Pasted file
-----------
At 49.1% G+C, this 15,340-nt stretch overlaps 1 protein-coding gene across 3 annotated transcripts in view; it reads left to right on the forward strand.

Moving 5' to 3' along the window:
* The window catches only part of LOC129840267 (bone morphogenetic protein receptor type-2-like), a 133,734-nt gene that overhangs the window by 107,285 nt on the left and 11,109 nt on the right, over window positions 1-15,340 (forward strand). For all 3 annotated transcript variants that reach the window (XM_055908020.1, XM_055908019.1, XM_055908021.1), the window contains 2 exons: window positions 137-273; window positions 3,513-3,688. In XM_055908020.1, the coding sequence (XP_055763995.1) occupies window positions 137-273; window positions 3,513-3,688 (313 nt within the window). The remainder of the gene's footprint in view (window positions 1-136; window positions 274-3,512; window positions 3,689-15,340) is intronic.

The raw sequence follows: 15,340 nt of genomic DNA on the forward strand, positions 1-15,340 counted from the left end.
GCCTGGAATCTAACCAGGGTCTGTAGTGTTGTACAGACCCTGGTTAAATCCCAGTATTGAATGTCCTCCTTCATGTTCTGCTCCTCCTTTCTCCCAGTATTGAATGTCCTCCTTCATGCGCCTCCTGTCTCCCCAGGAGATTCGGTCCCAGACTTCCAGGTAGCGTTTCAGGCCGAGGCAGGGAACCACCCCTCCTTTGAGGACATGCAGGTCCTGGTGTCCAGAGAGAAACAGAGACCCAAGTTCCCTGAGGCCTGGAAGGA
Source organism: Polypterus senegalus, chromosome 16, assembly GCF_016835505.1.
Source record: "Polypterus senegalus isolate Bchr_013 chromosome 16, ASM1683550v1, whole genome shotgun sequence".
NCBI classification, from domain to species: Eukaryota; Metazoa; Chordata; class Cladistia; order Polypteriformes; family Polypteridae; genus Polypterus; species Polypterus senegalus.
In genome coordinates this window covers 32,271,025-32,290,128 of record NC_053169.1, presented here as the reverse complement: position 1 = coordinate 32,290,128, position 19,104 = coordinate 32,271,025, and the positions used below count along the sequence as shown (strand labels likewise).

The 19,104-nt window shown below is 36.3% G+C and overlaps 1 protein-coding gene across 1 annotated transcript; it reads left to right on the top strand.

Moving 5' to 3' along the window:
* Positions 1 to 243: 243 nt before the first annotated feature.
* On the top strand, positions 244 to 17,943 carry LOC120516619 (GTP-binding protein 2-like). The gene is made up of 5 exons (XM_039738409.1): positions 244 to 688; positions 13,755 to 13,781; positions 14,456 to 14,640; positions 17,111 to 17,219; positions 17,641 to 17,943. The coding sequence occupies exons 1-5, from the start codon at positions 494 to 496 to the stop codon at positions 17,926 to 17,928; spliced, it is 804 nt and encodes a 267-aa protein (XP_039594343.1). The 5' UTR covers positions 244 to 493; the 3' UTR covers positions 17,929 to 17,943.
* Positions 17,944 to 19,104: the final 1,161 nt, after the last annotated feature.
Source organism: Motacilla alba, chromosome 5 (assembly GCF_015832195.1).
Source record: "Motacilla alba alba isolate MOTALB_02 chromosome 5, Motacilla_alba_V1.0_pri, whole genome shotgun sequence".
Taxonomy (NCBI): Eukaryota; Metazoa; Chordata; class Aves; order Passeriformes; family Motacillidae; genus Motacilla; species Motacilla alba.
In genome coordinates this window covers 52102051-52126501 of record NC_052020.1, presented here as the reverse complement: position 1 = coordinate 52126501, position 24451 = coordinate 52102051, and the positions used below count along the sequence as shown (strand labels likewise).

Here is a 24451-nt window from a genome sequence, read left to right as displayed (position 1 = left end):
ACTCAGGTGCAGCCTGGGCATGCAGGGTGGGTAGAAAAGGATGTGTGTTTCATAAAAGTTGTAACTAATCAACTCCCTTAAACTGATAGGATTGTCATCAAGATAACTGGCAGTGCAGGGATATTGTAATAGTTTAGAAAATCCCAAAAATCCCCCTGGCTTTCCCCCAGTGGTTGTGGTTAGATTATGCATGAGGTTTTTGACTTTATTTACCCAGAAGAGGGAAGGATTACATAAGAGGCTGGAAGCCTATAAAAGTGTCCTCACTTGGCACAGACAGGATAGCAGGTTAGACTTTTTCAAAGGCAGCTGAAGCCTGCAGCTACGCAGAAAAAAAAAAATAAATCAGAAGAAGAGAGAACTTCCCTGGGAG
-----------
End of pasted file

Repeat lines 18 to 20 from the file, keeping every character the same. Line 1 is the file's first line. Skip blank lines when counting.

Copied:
In genome coordinates this window covers 52102051-52126501 of record NC_052020.1, presented here as the reverse complement: position 1 = coordinate 52126501, position 24451 = coordinate 52102051, and the positions used below count along the sequence as shown (strand labels likewise).

Here is a 24451-nt window from a genome sequence, read left to right as displayed (position 1 = left end):
ACTCAGGTGCAGCCTGGGCATGCAGGGTGGGTAGAAAAGGATGTGTGTTTCATAAAAGTTGTAACTAATCAACTCCCTTAAACTGATAGGATTGTCATCAAGATAACTGGCAGTGCAGGGATATTGTAATAGTTTAGAAAATCCCAAAAATCCCCCTGGCTTTCCCCCAGTGGTTGTGGTTAGATTATGCATGAGGTTTTTGACTTTATTTACCCAGAAGAGGGAAGGATTACATAAGAGGCTGGAAGCCTATAAAAGTGTCCTCACTTGGCACAGACAGGATAGCAGGTTAGACTTTTTCAAAGGCAGCTGAAGCCTGCAGCTACGCAGAAAAAAAAAAATAAATCAGAAGAAGAGAGAACTTCCCTGGGAG